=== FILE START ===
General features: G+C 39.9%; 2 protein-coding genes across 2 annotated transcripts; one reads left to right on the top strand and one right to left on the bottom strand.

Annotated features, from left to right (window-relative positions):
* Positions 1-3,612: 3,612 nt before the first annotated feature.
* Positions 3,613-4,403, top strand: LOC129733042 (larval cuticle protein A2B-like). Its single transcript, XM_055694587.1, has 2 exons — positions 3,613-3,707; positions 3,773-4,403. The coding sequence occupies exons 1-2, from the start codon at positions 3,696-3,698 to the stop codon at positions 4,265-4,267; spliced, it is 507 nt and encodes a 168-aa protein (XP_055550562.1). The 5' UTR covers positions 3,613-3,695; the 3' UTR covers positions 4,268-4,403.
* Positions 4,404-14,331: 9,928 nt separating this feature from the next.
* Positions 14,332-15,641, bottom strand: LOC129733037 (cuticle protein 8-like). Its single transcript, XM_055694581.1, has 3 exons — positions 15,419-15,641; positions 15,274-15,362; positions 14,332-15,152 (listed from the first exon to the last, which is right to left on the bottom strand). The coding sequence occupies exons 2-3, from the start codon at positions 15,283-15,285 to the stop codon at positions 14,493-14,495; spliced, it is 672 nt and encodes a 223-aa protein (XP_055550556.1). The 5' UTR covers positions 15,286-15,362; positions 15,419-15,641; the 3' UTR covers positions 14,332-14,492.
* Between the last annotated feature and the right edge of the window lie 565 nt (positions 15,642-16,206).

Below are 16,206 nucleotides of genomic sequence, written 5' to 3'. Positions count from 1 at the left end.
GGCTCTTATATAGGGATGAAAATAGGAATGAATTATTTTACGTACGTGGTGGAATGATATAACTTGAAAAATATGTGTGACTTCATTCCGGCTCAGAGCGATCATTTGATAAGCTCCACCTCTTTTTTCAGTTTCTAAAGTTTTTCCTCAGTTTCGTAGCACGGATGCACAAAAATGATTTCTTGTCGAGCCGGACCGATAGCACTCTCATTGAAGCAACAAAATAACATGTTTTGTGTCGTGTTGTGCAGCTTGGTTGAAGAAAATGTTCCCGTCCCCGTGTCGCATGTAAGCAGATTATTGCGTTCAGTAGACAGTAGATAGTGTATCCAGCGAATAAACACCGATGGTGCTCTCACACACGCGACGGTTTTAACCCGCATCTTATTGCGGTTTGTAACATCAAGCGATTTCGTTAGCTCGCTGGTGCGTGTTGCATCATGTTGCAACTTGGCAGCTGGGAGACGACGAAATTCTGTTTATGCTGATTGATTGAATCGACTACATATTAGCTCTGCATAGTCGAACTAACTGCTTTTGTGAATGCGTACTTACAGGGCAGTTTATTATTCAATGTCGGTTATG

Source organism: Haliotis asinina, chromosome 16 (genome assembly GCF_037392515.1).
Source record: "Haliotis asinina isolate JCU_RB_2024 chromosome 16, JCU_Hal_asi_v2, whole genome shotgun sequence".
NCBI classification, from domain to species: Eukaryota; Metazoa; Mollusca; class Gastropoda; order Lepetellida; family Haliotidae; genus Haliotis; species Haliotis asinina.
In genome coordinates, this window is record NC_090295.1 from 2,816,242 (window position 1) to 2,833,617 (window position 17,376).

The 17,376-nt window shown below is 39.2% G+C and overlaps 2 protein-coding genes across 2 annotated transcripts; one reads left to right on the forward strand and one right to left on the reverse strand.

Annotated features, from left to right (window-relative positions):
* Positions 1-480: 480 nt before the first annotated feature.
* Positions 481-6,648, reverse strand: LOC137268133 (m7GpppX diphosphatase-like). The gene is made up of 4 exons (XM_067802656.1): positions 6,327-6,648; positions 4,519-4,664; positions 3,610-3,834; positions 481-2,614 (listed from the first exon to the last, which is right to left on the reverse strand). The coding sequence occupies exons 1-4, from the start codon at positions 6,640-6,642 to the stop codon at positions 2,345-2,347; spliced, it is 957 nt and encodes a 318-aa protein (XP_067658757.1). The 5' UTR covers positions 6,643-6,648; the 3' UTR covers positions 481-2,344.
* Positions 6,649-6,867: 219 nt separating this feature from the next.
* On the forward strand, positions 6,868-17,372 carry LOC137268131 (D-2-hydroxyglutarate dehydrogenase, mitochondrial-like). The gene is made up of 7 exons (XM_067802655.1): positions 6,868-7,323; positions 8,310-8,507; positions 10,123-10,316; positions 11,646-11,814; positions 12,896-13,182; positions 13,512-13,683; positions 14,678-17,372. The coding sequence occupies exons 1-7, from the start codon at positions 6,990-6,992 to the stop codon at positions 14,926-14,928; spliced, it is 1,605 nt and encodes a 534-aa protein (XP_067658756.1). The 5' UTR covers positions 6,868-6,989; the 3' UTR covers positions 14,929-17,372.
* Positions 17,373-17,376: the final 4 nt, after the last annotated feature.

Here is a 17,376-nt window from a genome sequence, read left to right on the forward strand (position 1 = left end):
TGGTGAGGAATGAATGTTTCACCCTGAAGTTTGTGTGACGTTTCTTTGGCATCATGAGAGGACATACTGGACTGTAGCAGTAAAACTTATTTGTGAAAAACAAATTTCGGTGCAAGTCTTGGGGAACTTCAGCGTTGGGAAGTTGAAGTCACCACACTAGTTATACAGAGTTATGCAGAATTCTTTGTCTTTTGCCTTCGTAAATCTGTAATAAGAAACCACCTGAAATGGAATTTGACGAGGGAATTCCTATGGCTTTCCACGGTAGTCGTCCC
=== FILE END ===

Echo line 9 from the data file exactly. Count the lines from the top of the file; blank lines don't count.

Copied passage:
GGCTCTTATATAGGGATGAAAATAGGAATGAATTATTTTACGTACGTGGTGGAATGATATAACTTGAAAAATATGTGTGACTTCATTCCGGCTCAGAGCGATCATTTGATAAGCTCCACCTCTTTTTTCAGTTTCTAAAGTTTTTCCTCAGTTTCGTAGCACGGATGCACAAAAATGATTTCTTGTCGAGCCGGACCGATAGCACTCTCATTGAAGCAACAAAATAACATGTTTTGTGTCGTGTTGTGCAGCTTGGTTGAAGAAAATGTTCCCGTCCCCGTGTCGCATGTAAGCAGATTATTGCGTTCAGTAGACAGTAGATAGTGTATCCAGCGAATAAACACCGATGGTGCTCTCACACACGCGACGGTTTTAACCCGCATCTTATTGCGGTTTGTAACATCAAGCGATTTCGTTAGCTCGCTGGTGCGTGTTGCATCATGTTGCAACTTGGCAGCTGGGAGACGACGAAATTCTGTTTATGCTGATTGATTGAATCGACTACATATTAGCTCTGCATAGTCGAACTAACTGCTTTTGTGAATGCGTACTTACAGGGCAGTTTATTATTCAATGTCGGTTATG